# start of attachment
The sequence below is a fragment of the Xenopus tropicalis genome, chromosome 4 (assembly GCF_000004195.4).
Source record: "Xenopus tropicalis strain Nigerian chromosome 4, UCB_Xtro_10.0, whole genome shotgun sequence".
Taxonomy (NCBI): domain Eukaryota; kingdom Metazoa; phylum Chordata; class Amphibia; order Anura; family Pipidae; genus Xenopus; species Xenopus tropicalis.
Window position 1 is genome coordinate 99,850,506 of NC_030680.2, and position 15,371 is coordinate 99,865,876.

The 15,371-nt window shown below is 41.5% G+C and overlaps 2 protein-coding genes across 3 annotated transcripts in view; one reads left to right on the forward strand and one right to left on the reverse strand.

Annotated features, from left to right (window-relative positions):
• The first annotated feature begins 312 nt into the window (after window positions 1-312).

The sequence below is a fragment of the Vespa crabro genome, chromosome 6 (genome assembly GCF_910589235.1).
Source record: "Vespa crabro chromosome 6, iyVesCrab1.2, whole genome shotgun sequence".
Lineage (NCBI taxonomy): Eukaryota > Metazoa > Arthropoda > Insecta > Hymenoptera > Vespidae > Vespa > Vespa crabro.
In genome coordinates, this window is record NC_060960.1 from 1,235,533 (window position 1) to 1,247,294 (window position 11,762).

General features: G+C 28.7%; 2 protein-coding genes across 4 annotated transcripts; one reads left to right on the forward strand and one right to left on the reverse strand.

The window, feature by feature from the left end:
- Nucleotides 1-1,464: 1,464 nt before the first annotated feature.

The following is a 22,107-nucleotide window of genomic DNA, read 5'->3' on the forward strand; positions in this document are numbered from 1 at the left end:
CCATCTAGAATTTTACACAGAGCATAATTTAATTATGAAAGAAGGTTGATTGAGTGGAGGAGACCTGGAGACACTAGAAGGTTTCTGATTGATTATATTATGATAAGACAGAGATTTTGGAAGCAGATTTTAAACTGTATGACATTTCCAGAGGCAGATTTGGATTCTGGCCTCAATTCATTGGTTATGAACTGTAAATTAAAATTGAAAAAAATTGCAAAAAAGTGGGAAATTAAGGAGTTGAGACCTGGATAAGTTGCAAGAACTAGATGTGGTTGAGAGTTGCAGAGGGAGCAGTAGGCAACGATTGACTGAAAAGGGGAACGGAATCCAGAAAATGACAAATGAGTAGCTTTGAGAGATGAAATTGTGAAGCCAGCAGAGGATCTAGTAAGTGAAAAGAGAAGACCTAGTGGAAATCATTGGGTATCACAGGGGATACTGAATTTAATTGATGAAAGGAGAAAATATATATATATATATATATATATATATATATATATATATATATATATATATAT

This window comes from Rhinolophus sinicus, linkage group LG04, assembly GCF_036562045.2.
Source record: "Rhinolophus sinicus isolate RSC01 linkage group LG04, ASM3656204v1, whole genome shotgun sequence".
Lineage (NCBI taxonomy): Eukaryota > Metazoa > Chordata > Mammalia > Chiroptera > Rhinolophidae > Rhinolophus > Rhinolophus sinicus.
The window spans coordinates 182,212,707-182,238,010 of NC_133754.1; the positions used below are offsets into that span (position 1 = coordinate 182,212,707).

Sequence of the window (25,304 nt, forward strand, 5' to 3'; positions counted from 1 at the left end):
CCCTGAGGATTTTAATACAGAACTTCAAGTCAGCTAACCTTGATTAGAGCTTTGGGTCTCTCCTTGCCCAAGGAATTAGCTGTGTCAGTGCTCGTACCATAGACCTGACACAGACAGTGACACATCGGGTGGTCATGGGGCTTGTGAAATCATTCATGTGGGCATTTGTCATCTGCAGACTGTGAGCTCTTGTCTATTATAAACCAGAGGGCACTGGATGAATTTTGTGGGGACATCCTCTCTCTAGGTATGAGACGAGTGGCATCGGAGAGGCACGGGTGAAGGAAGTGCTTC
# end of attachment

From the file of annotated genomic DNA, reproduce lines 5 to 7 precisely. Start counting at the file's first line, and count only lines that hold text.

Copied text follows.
The 15,371-nt window shown below is 41.5% G+C and overlaps 2 protein-coding genes across 3 annotated transcripts in view; one reads left to right on the forward strand and one right to left on the reverse strand.

Annotated features, from left to right (window-relative positions):
• The first annotated feature begins 312 nt into the window (after window positions 1-312).